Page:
UBC graduate student finds a 'start/stop switch' for retroviruses
A University of British Columbia doctoral candidate has discovered a previously unknown mechanism for silencing retroviruses, segments of genetic material that can lead to fatal mutations in a cell's DNA. The findings, published today in the journal Nature, could lead to new cancer treatments that kill only tumour cells and leave healthy surrounding tissue unharmed.
Danny Leung, a 27-year-old graduate student in the laboratory of Asst. Prof. Matthew Lorincz in the Dept. of Medical Genetics, UBC Faculty of Medicine, found that a protein called ESET is crucial to preventing the activity of endogenous retroviruses in mouse embryonic stem cells. Distant relatives of such retroviruses are more active in the cells of testicular, breast and skin cancers in humans.
If ESET can be blocked, retroviruses would become dramatically more active, thus either killing the cancer cells hosting them or flagging them as targets for the immune system.
Leung, who was co-lead author with a graduate student at Kyoto University in Japan, has devoted his studies at UBC to the growing field of epigenetics – changes to the genome that do not involve changes to the underlying genetic code. Such changes determine whether or not a gene is expressed.
The common method for silencing certain genes is DNA methylation, in which a chemical group attaches to the DNA structure. But Leung and his collaborators at UBC and Kyoto University found that the activity of ESET is far more potent than DNA methylation in silencing retroviruses in embryonic stem cells of mice. This indicates an independent parallel pathway of silencing the retroviruses.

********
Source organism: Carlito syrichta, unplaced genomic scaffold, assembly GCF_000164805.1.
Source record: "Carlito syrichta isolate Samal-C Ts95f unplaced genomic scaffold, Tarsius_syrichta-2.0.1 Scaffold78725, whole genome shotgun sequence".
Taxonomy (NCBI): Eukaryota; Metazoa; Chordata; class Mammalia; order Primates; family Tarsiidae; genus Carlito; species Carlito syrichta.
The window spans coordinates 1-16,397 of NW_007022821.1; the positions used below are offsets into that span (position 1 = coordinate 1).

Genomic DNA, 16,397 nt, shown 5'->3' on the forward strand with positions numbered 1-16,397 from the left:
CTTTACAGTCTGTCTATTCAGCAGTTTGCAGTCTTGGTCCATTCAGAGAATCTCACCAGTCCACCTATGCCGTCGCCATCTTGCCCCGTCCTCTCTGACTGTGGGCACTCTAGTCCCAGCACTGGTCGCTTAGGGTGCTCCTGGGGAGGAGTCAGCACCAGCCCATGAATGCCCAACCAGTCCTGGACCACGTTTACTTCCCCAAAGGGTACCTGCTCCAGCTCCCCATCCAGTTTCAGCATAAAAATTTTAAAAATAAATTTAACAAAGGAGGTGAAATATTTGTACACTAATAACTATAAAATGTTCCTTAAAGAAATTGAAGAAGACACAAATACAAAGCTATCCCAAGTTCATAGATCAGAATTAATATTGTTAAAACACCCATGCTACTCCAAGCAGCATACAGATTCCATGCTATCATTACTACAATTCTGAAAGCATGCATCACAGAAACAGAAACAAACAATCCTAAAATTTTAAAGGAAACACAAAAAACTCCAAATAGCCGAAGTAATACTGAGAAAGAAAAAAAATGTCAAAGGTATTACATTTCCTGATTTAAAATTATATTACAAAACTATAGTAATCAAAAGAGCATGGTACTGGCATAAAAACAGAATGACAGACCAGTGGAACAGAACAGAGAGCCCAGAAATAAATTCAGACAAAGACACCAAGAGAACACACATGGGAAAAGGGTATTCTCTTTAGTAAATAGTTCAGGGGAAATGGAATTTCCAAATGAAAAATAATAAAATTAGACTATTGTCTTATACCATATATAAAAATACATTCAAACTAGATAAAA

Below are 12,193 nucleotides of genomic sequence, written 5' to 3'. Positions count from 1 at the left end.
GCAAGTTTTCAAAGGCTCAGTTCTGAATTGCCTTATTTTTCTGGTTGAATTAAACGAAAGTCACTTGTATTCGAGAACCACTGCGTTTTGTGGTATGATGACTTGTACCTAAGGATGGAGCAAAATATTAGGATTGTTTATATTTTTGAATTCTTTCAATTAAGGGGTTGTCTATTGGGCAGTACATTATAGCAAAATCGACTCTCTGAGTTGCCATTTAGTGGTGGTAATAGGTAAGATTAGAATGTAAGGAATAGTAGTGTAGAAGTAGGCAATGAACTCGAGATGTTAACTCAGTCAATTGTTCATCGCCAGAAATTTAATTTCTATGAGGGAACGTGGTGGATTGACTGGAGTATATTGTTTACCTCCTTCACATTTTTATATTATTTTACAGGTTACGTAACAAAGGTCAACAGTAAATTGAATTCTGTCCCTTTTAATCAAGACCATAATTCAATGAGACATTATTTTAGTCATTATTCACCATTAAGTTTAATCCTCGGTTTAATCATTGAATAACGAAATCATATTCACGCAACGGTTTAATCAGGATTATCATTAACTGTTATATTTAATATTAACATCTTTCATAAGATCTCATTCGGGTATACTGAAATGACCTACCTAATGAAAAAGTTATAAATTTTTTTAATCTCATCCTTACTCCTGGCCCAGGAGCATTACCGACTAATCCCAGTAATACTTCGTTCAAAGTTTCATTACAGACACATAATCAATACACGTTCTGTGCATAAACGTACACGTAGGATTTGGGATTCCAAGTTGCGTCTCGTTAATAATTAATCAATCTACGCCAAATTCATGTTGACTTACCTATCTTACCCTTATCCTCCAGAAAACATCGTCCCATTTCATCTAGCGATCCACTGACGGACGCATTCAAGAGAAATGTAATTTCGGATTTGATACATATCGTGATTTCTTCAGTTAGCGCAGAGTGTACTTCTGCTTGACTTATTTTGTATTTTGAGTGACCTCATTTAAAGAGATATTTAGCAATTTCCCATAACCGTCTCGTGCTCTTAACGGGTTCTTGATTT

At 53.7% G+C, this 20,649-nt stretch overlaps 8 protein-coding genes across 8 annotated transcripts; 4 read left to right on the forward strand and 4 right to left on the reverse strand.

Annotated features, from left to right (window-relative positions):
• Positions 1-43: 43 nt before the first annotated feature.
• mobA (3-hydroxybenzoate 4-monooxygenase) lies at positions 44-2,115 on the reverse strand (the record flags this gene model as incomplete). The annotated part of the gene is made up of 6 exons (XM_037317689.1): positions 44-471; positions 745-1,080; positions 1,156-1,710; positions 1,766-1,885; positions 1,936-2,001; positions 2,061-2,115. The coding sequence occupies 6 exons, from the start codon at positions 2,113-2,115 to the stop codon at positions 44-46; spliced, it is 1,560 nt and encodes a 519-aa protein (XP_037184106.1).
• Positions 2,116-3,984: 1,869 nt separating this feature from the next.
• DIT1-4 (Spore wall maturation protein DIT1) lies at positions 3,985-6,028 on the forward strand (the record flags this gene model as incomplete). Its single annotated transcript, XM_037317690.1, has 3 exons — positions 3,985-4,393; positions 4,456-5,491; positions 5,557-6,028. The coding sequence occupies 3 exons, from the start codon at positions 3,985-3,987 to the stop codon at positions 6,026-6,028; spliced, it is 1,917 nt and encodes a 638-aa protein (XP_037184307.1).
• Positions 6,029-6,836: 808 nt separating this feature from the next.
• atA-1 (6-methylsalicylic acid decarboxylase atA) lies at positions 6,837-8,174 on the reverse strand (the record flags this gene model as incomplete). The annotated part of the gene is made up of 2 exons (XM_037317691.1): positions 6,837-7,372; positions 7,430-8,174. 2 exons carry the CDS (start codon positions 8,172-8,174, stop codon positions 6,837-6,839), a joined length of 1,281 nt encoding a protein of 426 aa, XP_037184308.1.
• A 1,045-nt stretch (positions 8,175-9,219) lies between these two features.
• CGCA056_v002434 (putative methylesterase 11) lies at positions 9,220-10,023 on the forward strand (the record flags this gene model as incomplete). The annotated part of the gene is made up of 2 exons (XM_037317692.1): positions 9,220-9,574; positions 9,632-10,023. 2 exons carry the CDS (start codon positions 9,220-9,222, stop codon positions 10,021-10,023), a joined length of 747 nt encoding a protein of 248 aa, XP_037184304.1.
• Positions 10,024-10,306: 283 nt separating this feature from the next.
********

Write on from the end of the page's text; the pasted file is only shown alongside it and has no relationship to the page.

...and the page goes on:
Their research has direct bearing on cancer treatments because cancer cells are stem-like – they can differentiate into other types of cells. Also, for unknown reasons, cancer cells have significantly less DNA methylation than normal cells. So blocking ESET holds the promise of affecting only cancer cells, allowing retroviruses to flourish to the detriment of their hosts. Normal, differentiated cells, which still have DNA methylation to keep retroviruses in check, would be unaffected.
"Inhibiting ESET may affect just the cancer cells, allowing further expression of retroviruses, which in turn would kill the cancer cells," says Leung, who is in his third year of graduate studies at UBC. His co-lead author on the paper, Toshiyuki Matsui, is a student in the lab of Yoichi Shinkai at Kyoto University.
Source: University of British Columbia
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